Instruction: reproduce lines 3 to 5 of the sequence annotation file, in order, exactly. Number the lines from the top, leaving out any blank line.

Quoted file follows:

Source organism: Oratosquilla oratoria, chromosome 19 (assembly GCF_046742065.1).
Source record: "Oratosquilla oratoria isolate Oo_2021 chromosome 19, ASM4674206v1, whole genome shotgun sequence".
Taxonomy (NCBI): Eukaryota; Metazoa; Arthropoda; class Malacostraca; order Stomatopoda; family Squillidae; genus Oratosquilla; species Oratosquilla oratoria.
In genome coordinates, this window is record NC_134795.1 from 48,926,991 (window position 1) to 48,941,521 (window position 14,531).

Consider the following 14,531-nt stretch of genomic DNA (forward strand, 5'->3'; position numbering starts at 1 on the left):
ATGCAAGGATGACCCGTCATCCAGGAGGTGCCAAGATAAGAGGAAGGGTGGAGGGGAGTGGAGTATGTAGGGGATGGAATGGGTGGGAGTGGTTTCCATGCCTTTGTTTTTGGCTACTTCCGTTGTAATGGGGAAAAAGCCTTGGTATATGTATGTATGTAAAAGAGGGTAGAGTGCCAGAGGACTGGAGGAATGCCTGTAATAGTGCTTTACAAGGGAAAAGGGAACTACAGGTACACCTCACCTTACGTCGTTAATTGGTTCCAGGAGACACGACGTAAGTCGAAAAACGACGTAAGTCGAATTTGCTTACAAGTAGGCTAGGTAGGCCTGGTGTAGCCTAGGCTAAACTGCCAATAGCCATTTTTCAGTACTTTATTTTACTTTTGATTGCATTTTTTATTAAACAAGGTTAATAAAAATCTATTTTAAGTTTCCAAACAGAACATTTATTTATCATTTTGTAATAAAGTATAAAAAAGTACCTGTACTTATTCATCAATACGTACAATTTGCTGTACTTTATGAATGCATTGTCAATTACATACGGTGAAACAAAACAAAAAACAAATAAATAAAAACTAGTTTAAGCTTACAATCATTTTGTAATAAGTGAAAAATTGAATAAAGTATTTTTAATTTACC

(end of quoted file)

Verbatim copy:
Taxonomy (NCBI): Eukaryota; Metazoa; Arthropoda; class Malacostraca; order Stomatopoda; family Squillidae; genus Oratosquilla; species Oratosquilla oratoria.
In genome coordinates, this window is record NC_134795.1 from 48,926,991 (window position 1) to 48,941,521 (window position 14,531).

Consider the following 14,531-nt stretch of genomic DNA (forward strand, 5'->3'; position numbering starts at 1 on the left):